Virginia lawmakers are advancing legislation that would punish employers for misclassifying their workers as contractors rather than employees.
The House of Delegates approved a bill (H.B. 1407) Tuesday that would impose a fine of up to $1,000 per worker on businesses that improperly treat their employees as independent contractors. Maximum fines would be boosted to $2,500 per misclassified individual for second offenses and to $5,000 for any additional violations.
Virginia’s Senate approved its version of the measure (S.B. 744) on Jan. 27. Once differences between the bills are reconciled, the measure will be sent to Gov.
Worker classification has attracted growing attention from state lawmakers, partly due to the spread of the gig economy and app-based transportation and delivery services such as Uber, DoorDash, and Lyft that connect workers to consumers. But the issue affects a broad range of industries such as construction, health care, and information technology.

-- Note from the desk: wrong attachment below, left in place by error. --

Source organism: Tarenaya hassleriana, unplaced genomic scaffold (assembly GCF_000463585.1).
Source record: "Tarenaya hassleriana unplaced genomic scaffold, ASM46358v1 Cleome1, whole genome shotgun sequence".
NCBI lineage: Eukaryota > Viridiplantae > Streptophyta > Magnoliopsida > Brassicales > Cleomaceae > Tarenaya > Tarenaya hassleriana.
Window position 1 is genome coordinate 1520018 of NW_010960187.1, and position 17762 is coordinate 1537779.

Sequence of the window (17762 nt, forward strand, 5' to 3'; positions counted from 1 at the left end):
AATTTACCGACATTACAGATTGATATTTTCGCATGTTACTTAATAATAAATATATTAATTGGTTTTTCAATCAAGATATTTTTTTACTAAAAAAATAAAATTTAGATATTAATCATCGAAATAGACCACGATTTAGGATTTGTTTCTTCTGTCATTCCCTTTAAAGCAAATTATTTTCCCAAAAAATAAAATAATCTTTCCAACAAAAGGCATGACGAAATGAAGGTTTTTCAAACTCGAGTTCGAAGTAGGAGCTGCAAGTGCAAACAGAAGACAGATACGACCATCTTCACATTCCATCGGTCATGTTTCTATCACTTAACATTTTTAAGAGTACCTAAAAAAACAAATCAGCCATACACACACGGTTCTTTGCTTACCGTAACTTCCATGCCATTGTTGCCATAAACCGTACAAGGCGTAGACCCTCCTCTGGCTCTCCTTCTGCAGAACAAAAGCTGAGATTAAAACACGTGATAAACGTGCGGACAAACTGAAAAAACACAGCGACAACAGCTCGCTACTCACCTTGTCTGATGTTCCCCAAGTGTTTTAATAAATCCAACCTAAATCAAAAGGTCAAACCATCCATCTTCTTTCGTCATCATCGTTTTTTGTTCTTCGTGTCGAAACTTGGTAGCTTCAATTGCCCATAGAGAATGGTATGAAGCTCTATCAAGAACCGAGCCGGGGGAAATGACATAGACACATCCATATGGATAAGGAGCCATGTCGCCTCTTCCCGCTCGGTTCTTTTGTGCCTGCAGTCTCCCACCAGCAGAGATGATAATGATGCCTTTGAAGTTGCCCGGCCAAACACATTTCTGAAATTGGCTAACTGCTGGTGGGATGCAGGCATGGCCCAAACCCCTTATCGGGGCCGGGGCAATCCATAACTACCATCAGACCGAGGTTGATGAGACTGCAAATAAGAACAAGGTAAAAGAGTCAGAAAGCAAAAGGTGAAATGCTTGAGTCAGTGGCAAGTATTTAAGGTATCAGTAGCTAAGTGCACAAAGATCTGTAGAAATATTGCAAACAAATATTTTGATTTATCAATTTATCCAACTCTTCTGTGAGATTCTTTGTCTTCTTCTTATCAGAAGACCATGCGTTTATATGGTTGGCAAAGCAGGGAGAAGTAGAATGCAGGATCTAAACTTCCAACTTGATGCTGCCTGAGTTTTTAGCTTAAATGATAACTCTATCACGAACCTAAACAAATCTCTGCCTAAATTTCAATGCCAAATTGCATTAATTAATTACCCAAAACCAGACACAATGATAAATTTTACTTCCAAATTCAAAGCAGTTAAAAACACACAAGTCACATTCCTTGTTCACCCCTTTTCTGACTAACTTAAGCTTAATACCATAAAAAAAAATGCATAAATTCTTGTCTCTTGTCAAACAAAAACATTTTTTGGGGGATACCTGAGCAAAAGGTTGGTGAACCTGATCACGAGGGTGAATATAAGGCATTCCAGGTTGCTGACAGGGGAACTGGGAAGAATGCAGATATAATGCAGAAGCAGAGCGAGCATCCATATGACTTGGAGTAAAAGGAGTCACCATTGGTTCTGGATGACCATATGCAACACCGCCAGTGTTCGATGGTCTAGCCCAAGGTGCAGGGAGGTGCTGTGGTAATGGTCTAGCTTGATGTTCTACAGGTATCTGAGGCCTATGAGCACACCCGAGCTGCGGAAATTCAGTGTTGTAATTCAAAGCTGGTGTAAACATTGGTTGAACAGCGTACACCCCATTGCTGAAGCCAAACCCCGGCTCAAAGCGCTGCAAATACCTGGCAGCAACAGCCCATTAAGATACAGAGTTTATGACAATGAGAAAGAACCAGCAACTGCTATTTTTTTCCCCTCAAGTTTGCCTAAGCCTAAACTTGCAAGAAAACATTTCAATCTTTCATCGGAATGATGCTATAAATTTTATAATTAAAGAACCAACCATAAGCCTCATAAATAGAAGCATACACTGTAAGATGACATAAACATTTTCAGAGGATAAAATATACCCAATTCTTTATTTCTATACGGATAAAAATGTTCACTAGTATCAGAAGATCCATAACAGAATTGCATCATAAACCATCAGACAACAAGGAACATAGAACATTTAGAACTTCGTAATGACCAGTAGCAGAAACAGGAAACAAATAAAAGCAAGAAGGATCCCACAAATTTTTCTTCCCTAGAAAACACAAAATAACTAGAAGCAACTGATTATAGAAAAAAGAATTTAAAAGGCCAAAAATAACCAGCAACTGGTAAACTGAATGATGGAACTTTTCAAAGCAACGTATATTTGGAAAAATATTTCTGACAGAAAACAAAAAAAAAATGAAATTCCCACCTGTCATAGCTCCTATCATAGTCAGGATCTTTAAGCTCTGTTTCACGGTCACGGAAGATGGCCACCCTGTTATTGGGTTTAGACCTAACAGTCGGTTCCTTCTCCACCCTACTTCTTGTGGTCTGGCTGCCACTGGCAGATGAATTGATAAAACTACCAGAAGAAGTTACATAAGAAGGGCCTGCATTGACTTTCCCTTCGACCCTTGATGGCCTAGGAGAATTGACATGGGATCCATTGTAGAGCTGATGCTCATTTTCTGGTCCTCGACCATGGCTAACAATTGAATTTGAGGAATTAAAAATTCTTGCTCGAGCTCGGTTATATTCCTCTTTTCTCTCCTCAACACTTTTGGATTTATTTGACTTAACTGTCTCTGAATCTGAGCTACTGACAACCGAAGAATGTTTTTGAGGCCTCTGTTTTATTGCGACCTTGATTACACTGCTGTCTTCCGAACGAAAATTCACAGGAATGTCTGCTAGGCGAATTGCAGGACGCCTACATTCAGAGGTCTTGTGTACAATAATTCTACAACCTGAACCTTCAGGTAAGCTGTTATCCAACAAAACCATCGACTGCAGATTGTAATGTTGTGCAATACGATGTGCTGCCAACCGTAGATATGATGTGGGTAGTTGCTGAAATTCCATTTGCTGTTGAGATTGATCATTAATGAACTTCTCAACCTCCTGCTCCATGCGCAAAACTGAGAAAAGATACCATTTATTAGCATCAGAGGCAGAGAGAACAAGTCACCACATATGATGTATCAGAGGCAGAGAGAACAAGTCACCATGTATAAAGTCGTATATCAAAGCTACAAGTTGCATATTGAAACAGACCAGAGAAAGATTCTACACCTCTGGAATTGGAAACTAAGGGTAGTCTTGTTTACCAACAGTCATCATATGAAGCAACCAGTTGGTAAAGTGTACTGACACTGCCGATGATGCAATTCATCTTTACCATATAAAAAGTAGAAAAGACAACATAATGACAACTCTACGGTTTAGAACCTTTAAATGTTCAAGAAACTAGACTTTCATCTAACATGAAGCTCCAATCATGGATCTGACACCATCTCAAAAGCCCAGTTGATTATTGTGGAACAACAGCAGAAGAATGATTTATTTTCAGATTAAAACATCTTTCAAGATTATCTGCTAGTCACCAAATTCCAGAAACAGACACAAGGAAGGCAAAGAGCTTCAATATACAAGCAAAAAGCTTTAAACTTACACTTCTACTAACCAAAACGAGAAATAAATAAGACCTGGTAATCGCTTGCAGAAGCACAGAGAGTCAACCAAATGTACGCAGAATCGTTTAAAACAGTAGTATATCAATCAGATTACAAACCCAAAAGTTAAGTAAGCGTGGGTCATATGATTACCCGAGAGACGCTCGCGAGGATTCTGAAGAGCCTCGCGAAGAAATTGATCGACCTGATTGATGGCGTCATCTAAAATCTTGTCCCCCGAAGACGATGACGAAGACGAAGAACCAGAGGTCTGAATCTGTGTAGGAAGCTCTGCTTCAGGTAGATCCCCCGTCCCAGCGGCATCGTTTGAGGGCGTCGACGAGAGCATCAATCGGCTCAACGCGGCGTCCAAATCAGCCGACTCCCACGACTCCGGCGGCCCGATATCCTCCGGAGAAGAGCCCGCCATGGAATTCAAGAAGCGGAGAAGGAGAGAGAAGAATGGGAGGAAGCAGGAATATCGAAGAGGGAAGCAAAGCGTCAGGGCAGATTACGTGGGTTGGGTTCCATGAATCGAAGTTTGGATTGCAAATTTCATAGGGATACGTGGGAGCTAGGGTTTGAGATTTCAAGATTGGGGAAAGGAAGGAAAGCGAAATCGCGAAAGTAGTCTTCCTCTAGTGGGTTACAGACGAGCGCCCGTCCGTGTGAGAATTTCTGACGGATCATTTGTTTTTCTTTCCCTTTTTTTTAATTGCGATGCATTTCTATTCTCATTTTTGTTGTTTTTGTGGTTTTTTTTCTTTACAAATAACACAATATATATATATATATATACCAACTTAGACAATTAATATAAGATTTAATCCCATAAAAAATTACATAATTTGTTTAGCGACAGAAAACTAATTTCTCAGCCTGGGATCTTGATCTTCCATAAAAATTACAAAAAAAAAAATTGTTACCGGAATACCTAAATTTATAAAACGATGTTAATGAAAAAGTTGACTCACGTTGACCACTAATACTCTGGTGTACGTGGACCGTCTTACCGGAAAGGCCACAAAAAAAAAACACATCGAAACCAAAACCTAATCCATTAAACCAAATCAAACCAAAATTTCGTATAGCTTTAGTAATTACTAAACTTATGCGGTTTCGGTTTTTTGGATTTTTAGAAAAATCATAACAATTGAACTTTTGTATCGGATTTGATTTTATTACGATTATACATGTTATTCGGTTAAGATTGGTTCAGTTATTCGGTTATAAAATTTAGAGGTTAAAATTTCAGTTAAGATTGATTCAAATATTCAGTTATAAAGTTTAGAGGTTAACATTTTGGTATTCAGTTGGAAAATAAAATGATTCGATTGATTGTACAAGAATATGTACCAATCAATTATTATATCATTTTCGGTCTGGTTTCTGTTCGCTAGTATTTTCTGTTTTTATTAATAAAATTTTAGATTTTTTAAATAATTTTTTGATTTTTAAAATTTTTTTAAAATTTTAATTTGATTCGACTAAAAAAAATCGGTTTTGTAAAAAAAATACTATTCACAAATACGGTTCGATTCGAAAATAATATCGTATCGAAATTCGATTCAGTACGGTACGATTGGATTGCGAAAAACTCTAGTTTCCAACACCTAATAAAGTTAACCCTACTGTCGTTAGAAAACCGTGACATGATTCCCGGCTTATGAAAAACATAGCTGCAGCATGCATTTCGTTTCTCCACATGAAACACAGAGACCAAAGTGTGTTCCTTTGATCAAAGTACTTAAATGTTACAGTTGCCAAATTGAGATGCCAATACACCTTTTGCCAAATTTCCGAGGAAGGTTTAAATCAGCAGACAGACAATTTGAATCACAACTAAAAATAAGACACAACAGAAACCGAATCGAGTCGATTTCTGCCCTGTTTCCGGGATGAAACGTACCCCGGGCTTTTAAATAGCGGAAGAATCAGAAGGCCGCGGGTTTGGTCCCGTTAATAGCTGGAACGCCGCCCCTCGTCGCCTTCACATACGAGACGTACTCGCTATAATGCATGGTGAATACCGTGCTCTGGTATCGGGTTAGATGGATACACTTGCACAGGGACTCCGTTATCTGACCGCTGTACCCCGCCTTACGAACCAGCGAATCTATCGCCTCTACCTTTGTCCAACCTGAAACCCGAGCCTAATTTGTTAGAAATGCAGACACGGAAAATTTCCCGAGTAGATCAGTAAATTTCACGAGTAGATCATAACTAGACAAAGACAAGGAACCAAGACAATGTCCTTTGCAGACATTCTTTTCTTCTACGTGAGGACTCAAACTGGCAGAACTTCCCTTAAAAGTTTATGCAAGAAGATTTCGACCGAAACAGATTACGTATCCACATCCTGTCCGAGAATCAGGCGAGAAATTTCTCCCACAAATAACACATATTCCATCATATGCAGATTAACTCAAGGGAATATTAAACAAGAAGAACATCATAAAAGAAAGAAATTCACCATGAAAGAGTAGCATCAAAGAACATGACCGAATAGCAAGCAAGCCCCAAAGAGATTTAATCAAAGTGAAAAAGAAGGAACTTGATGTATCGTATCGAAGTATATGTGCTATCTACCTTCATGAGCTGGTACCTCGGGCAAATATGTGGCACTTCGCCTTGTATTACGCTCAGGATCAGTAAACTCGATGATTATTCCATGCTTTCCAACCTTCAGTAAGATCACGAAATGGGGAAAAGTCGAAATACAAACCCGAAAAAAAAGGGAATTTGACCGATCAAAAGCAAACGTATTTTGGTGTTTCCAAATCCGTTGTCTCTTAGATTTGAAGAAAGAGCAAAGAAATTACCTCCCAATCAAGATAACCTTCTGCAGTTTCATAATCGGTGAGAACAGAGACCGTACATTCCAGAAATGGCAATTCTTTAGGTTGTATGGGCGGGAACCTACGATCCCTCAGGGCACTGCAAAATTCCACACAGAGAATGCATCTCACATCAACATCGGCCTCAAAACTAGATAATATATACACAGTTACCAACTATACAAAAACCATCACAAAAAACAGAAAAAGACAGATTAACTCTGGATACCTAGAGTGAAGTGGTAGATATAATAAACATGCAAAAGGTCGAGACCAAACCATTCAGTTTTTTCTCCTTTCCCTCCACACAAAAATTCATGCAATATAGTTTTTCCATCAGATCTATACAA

Workers properly classified as independent contractors rather than employees aren’t guaranteed minimum wages, overtime benefits, or other employment protections. That means employers can face higher labor and other costs for workers deemed to be employees under the law.
New Jersey and California both recently enacted employee classification laws and other states including New York are considering similar legislation. California’s new requirements are facing multiple court challenges.
When he announced the study results in November, Northam said that about 214,000 state workers are misclassified as contractors, costing the commonwealth some $28 million in tax revenues each year.
The House and Senate bills pending in Virginia would prohibit the awarding of public contracts for a certain period of time to employers that misclassify workers. The legislation also would allow the state Tax Commissioner to share information to help with enforcement. Both versions would take effect Jan. 1, 2021.
The bills’ proposed use of IRS guidelines to determine classification is considered a more employer-friendly model than California’s classification law.